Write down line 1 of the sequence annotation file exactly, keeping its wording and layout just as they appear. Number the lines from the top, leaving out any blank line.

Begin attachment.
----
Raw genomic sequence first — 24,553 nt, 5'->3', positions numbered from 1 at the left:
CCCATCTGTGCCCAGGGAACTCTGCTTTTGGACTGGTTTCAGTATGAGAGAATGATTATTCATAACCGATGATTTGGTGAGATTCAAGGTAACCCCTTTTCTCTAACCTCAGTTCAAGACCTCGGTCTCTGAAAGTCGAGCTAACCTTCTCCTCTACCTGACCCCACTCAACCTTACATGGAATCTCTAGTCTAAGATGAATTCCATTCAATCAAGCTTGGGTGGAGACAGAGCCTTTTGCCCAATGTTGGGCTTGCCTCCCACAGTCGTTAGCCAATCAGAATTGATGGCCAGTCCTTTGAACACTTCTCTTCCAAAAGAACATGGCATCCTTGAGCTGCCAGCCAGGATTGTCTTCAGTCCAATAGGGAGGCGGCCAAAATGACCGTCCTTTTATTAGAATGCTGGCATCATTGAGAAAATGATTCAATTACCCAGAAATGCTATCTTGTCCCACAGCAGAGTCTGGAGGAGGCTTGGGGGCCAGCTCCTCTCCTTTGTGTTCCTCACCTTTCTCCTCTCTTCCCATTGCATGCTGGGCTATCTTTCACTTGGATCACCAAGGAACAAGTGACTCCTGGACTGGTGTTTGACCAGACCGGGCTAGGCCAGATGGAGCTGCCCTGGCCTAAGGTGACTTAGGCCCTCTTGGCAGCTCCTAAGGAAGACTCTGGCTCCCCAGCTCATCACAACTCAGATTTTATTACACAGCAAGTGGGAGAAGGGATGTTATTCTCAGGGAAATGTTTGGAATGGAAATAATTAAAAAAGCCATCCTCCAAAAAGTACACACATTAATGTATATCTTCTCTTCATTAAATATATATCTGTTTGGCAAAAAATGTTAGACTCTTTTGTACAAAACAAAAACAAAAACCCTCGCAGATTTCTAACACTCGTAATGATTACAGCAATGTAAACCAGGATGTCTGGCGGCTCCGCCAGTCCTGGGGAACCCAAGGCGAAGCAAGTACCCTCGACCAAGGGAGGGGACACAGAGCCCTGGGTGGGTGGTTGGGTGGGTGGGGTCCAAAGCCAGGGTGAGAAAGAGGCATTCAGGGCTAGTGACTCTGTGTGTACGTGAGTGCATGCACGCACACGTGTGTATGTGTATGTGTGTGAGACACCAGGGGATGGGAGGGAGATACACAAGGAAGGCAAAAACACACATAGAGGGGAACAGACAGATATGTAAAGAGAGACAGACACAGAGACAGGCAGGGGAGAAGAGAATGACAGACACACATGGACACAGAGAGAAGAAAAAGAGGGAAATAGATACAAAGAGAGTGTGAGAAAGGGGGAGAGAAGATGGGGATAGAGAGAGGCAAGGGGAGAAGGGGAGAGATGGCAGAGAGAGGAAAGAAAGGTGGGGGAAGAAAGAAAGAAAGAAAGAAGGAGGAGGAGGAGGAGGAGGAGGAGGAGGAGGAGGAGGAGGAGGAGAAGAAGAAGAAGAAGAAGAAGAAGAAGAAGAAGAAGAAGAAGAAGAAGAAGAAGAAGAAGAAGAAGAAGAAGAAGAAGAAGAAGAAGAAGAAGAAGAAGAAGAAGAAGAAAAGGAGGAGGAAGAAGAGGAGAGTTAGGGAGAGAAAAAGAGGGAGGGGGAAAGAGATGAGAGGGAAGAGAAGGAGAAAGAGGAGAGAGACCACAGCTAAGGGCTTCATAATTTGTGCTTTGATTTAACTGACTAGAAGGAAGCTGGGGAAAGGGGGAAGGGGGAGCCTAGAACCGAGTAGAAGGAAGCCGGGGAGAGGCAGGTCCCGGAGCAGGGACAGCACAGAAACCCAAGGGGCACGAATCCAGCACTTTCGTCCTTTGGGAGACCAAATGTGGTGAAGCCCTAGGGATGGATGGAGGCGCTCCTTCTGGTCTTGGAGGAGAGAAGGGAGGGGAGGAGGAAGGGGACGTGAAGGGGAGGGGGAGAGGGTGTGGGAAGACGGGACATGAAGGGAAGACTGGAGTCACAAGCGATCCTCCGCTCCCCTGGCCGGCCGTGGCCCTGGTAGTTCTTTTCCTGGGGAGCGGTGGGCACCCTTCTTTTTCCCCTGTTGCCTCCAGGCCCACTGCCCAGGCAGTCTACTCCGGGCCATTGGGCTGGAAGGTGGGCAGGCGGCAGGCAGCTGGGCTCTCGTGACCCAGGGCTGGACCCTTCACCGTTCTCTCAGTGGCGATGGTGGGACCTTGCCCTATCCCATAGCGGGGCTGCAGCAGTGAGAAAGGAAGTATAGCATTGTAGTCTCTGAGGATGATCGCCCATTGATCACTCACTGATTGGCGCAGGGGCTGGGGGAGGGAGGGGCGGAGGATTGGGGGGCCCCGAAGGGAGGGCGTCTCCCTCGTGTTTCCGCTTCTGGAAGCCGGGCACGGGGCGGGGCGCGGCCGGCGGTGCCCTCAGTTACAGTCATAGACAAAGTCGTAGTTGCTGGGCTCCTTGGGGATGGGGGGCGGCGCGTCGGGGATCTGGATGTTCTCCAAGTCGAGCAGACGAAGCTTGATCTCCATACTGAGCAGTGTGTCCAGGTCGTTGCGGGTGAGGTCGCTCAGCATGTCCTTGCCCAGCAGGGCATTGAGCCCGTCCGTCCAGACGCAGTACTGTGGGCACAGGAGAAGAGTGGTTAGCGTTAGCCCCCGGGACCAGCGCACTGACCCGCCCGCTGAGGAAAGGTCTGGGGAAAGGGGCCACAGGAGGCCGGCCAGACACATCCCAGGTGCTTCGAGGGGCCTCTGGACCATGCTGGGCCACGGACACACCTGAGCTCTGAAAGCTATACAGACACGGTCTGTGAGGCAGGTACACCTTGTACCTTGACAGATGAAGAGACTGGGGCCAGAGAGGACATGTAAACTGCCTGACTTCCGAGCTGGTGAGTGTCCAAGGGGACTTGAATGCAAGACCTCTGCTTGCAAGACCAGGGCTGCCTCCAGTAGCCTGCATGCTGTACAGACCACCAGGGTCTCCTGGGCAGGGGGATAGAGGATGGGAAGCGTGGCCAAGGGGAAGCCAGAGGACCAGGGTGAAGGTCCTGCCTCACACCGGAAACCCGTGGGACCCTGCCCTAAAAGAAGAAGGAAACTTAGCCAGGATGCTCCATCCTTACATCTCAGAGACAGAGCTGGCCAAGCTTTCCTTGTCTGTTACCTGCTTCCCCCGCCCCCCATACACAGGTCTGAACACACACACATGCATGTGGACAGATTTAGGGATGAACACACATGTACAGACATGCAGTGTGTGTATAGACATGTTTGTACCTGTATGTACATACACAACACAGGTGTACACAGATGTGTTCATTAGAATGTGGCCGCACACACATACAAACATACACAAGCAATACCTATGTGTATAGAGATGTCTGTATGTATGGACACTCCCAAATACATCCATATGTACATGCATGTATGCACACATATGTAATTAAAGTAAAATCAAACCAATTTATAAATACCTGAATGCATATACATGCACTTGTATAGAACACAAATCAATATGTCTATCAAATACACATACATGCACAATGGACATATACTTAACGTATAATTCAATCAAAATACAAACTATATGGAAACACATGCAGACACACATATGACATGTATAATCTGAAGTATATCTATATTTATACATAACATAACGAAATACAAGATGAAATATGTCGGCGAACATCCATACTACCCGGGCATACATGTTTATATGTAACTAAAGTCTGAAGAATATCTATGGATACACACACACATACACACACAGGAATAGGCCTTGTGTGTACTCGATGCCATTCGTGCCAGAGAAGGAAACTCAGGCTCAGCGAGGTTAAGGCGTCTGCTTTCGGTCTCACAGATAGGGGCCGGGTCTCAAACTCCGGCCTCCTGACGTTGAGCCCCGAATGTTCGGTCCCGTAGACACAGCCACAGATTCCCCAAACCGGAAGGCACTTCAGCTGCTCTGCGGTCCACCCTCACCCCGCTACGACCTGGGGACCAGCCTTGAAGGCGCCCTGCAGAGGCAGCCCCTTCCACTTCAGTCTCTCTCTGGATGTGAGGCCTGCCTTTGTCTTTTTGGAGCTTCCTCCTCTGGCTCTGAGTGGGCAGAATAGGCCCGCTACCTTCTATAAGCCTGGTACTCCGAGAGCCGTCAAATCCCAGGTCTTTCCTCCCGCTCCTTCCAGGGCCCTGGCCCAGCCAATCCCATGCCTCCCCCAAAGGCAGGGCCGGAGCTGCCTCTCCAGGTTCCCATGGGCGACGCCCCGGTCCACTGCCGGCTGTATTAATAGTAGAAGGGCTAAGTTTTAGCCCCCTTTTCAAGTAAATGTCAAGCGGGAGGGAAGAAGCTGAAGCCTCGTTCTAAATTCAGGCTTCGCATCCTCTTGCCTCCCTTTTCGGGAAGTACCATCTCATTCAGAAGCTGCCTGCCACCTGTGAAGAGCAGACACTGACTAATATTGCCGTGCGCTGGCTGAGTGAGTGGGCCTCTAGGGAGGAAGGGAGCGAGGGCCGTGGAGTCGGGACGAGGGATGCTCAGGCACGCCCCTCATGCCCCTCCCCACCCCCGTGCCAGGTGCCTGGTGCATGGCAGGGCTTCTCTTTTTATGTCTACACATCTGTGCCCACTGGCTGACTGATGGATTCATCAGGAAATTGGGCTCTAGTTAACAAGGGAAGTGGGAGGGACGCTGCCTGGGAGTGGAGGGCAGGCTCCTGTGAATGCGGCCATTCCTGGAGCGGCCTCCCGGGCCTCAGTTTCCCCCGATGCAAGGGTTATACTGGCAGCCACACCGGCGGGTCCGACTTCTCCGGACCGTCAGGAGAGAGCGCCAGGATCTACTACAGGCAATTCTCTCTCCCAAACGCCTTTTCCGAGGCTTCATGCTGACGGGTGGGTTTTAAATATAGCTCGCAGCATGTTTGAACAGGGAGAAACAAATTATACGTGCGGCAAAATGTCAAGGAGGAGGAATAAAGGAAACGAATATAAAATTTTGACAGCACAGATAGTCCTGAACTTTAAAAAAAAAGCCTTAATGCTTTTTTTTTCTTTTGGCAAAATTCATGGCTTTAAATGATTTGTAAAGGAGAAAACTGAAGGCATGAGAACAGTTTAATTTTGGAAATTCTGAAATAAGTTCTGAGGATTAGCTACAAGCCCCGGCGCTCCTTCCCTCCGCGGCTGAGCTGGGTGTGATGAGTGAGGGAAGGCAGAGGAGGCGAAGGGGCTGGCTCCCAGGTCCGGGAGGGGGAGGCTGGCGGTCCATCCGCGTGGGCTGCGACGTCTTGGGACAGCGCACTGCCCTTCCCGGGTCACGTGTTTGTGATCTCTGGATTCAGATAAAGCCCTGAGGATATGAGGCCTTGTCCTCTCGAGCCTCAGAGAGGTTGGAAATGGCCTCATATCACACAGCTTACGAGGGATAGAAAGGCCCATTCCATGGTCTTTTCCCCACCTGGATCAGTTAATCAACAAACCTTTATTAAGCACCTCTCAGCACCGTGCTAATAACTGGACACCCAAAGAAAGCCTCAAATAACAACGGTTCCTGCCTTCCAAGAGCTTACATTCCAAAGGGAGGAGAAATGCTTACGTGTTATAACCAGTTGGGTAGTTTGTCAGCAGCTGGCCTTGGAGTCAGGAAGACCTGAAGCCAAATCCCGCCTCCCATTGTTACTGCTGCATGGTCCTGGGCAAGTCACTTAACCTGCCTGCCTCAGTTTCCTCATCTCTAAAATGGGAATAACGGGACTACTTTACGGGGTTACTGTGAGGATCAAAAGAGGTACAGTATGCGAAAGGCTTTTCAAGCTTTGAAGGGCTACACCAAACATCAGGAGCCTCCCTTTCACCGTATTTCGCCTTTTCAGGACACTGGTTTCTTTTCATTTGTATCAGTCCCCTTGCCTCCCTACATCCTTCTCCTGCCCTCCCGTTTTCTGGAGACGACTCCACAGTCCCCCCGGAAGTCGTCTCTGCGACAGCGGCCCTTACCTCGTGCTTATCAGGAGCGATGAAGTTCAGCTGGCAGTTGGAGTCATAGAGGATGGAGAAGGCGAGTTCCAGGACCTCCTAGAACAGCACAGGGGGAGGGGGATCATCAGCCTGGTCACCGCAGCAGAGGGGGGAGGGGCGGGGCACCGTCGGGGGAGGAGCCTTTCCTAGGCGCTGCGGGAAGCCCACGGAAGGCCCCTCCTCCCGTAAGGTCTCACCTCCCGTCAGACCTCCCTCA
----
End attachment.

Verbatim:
Raw genomic sequence first — 24,553 nt, 5'->3', positions numbered from 1 at the left: